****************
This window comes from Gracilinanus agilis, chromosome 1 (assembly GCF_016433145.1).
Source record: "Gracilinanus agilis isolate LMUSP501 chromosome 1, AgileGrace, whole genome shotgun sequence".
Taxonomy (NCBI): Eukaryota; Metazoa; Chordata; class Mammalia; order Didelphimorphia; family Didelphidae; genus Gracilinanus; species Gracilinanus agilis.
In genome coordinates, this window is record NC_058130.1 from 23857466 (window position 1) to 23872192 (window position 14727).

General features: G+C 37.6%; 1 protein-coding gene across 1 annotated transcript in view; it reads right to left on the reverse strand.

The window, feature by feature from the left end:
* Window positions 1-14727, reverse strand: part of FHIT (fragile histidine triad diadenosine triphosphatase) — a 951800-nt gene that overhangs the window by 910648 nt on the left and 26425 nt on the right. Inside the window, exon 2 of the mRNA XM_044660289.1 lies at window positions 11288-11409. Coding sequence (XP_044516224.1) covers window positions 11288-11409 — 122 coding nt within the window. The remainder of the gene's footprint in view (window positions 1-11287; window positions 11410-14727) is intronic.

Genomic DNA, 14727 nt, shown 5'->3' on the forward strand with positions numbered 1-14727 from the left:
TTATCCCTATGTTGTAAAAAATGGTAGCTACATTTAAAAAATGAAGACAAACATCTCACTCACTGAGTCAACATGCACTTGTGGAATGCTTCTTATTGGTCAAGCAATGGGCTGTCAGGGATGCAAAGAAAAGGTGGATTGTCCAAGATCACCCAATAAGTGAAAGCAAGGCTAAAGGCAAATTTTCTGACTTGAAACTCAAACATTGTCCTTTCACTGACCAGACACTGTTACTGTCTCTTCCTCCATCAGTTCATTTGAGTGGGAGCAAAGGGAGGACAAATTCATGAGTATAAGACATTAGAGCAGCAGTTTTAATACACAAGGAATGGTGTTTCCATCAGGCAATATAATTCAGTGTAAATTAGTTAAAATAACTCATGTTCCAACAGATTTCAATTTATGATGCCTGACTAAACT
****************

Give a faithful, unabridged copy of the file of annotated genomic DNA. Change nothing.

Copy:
This window comes from Gracilinanus agilis, chromosome 1 (assembly GCF_016433145.1).
Source record: "Gracilinanus agilis isolate LMUSP501 chromosome 1, AgileGrace, whole genome shotgun sequence".
Taxonomy (NCBI): Eukaryota; Metazoa; Chordata; class Mammalia; order Didelphimorphia; family Didelphidae; genus Gracilinanus; species Gracilinanus agilis.
In genome coordinates, this window is record NC_058130.1 from 23857466 (window position 1) to 23872192 (window position 14727).

General features: G+C 37.6%; 1 protein-coding gene across 1 annotated transcript in view; it reads right to left on the reverse strand.

The window, feature by feature from the left end:
* Window positions 1-14727, reverse strand: part of FHIT (fragile histidine triad diadenosine triphosphatase) — a 951800-nt gene that overhangs the window by 910648 nt on the left and 26425 nt on the right. Inside the window, exon 2 of the mRNA XM_044660289.1 lies at window positions 11288-11409. Coding sequence (XP_044516224.1) covers window positions 11288-11409 — 122 coding nt within the window. The remainder of the gene's footprint in view (window positions 1-11287; window positions 11410-14727) is intronic.

Genomic DNA, 14727 nt, shown 5'->3' on the forward strand with positions numbered 1-14727 from the left:
TTATCCCTATGTTGTAAAAAATGGTAGCTACATTTAAAAAATGAAGACAAACATCTCACTCACTGAGTCAACATGCACTTGTGGAATGCTTCTTATTGGTCAAGCAATGGGCTGTCAGGGATGCAAAGAAAAGGTGGATTGTCCAAGATCACCCAATAAGTGAAAGCAAGGCTAAAGGCAAATTTTCTGACTTGAAACTCAAACATTGTCCTTTCACTGACCAGACACTGTTACTGTCTCTTCCTCCATCAGTTCATTTGAGTGGGAGCAAAGGGAGGACAAATTCATGAGTATAAGACATTAGAGCAGCAGTTTTAATACACAAGGAATGGTGTTTCCATCAGGCAATATAATTCAGTGTAAATTAGTTAAAATAACTCATGTTCCAACAGATTTCAATTTATGATGCCTGACTAAACT